Chapter 7: Unlikely Allies

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Lapis pressed herself against the cold, damp dirt of the tunnel, wishing she could sink into the shadows until whoever entered the shed left. While Brander had closed the ground level door, it remained unlocked, and the trapdoor stood open—obvious signs someone had entered the room below.

Brander glanced at her again, silently willing her to calm. She sucked in a quiet but large breath. She had accompanied Patch on several expeditions, some far more dangerous than this excursion. If Orinder’s bodyguards were any indication, he did not have the funds or the clout to hire skilled men, and she had more than enough training to take out mediocre fighters. Preparing eight years for revenge had its uses.

She heard the quiet echo of voices, higher-pitched than she expected. Had Dandi noticed something odd and decided to investigate? Their luck, the spoiled grandson would bumble down into the cellar. Who accompanied him? A guard with a voice as high and whiny as his own? He certainly would not bravely enter the shed by himself, if he thought someone had broken in.

How many guards had Orinder hired? At least two, and she assumed at least one had remained at his home, protecting the shed and its valuable tech. No one had made the rounds, but the combination of rain and Mama had likely kept them inside, preferring light and warmth to a foggy, wet patrol during a time few braved the streets.

Almost-silent feet carefully descended the stairs.

She knew those grubby, soggy laced shoes. She stilled. Stared.

Brander bit his lips together and bowed his head, relaxing. Lapis wanted to stick him, for his laughter. Dammit, she was going to KILL her some rat. She raised her right arm, blade still ready, deciding exactly how she was going to scare two idiots badly enough they would never, ever, think of following her again.

Brander touched her shoulder; she glared back. His grin, wide enough his teeth shone in the darkness, did not help matters. He motioned for her to precede him, as if he realized she should speak with them first. She kept to the side of the tunnel while two dripping heads bent over the crate full of eggs, though they did not touch anything inside. Smart of them. It would have been smarter, had they remained at the Eaves. The girls had. Because girls were smart.

She did not want to make a loud sound to startle them, because that might unintentionally alert someone in the house. If she did scare them, they would yell, and that would definitely bring someone to investigate. She quietly sheathed the long blades and crept to them, arms out. Brander leaned against the wall, arms folded, still far too amused.

She jumped and slapped her hands around their heads, aiming for their mouths.

“You stupid fucking rats!” she seethed as they screamed, in unison, into her palms.

“Lady!” Scand gasped, clutching at his chest and staggering about.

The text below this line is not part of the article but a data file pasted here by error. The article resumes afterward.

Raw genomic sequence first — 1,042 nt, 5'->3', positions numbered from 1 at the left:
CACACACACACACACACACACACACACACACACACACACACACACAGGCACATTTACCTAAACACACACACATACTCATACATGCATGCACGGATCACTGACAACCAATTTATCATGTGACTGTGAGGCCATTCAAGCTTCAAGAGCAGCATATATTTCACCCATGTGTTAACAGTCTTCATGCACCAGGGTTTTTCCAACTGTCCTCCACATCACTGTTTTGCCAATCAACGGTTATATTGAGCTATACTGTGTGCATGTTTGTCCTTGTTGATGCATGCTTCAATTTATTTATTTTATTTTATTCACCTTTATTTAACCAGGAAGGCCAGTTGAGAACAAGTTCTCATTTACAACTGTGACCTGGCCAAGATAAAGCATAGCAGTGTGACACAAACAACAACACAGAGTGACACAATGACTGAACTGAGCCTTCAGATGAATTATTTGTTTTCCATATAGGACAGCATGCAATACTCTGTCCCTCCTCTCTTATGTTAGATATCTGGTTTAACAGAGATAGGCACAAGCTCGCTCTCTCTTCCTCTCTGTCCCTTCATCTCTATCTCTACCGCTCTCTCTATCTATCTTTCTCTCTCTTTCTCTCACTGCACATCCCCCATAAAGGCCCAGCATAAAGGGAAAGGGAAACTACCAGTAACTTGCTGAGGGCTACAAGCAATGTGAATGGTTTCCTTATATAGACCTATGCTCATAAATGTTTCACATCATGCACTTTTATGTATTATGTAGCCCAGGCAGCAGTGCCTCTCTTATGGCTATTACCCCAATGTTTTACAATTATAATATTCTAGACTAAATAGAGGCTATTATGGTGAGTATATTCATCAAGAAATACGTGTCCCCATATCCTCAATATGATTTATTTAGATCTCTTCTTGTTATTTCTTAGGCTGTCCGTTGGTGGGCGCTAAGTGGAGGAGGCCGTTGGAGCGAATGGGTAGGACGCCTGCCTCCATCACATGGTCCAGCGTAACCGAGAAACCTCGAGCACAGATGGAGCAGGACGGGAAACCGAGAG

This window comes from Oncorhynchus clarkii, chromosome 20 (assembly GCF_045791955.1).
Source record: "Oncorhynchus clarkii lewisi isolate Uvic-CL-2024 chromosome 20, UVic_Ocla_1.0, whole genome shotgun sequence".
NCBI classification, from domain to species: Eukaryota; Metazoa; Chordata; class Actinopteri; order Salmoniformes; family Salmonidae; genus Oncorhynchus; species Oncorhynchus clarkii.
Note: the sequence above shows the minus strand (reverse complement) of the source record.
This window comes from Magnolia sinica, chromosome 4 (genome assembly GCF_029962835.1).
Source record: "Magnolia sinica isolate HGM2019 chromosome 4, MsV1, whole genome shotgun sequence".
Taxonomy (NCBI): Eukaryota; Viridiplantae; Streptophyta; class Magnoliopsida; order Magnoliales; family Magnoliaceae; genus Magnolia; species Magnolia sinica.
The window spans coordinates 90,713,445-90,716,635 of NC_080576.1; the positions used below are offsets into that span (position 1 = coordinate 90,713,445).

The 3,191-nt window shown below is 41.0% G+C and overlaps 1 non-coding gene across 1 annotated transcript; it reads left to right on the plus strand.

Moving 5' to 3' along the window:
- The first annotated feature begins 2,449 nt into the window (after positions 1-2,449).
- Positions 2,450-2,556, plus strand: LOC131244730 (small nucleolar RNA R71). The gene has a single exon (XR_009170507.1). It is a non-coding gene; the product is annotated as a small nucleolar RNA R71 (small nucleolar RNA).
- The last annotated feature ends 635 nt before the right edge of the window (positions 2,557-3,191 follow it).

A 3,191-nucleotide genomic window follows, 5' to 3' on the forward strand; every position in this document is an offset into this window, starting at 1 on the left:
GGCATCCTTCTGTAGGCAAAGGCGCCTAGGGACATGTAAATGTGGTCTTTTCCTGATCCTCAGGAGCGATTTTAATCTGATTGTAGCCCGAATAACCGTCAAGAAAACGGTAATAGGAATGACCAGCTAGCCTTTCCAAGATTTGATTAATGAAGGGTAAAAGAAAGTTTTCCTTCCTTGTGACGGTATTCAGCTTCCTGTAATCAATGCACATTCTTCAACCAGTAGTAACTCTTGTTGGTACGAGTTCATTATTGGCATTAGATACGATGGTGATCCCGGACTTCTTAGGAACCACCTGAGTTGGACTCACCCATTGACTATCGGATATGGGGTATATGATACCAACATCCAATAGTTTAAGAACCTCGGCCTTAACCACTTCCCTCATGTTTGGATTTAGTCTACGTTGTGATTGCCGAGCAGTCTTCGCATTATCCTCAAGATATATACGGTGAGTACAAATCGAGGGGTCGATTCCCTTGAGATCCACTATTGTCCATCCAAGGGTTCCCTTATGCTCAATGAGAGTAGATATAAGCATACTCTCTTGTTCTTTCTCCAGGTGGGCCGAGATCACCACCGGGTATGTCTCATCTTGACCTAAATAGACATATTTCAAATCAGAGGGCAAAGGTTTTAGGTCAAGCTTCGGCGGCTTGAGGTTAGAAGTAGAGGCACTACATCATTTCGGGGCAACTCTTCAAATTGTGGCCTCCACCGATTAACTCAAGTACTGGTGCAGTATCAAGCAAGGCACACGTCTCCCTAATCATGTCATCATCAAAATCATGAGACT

“You need to be more alert than this,” she told them. A bright and immediate blush spread across Rin’s face. He picked pockets, rather than breaking and entering, and he had just proven excelling in one did not mean he was good at the other. “If I’d been a guard, you two’d be dead.”

She spat the words, furious. How dare they endanger themselves like this? How dare they leave the Eaves and its safety? Men who dealt in weapons tech never appreciated interference in their underhanded transactions, and rats, whom most assumed had no friends or family or anyone who might miss them, would be prime targets for casual disposal in the Pit. She dropped her hands, which trembled in time with her fury.

“No guards,” Rin said quietly, though his voice shook. “Watched fer a while.”

“Not long enough.”

“We heard the door open,” Brander told them, his voice soft. “Did you close it?”

They both nodded.

“Why are you even here?” she asked, her arms vibrating harder as she made two small, tight fists.

“Orinder came back,” Rin whispered. “Wantin’ his purse. Said he’s gonna bring in them guards t’ arrest everyone. He made lotsa threats. Didn’t impress thems you know, Lady, and he left empty. Thought he’d come back here, ‘n we guessed you’d be snoopin’.” He jerked his thumb towards the stairs. “Lykas’s on watch.”

Three of them. “And what did Jandra say to that?”

“Um, he didn’t tell ‘er.”

Lapis rubbed at her eyes, uncertain whether Brander’s smile could get any wider before it cracked his face in half. He, too, should be furious at their unexpected visitors. If he were, they would take this breach far more seriously. While she had a difficult time believing Orinder truly dangerous, that hardly meant others in his employ lacked his awkward cowardice.

Scand glanced at the crate. “What’re those?” he asked, pointing at the eggs.

“Explosives,” Lapis replied as she grabbed the lid. Rin helped her replace it while Scand backed up, nervous.

“Explosives?”

“They’re duds, don’t worry, but that red square thing Orinder had in his purse? That normally triggers eggs like these to explode. These though, aren’t wired correctly, and they don’t sound like they have the shrapnel and powder in them they need to do damage.”

“So he’s sellin’ bad tech?” Rin asked. “He thinks he’s sly, but he ain’t. He’s gonna get bit, hard, rippin’ thems with money off.”

“Yeah, he is.”

Lapis heard it, faint; the warble of a nighthawk. Rin and Scand perked up as she grabbed their arms and pushed them towards the tunnel. Brander raced for the trapdoor and closed it before he followed them. They shuffled to the back, crouching against the dirt on the other side of the sewer grate. She heard the rush of water below and peered down. The lantern light did not penetrate that far, and she could not tell how high the water might be, or if the raised walkways remained a viable escape.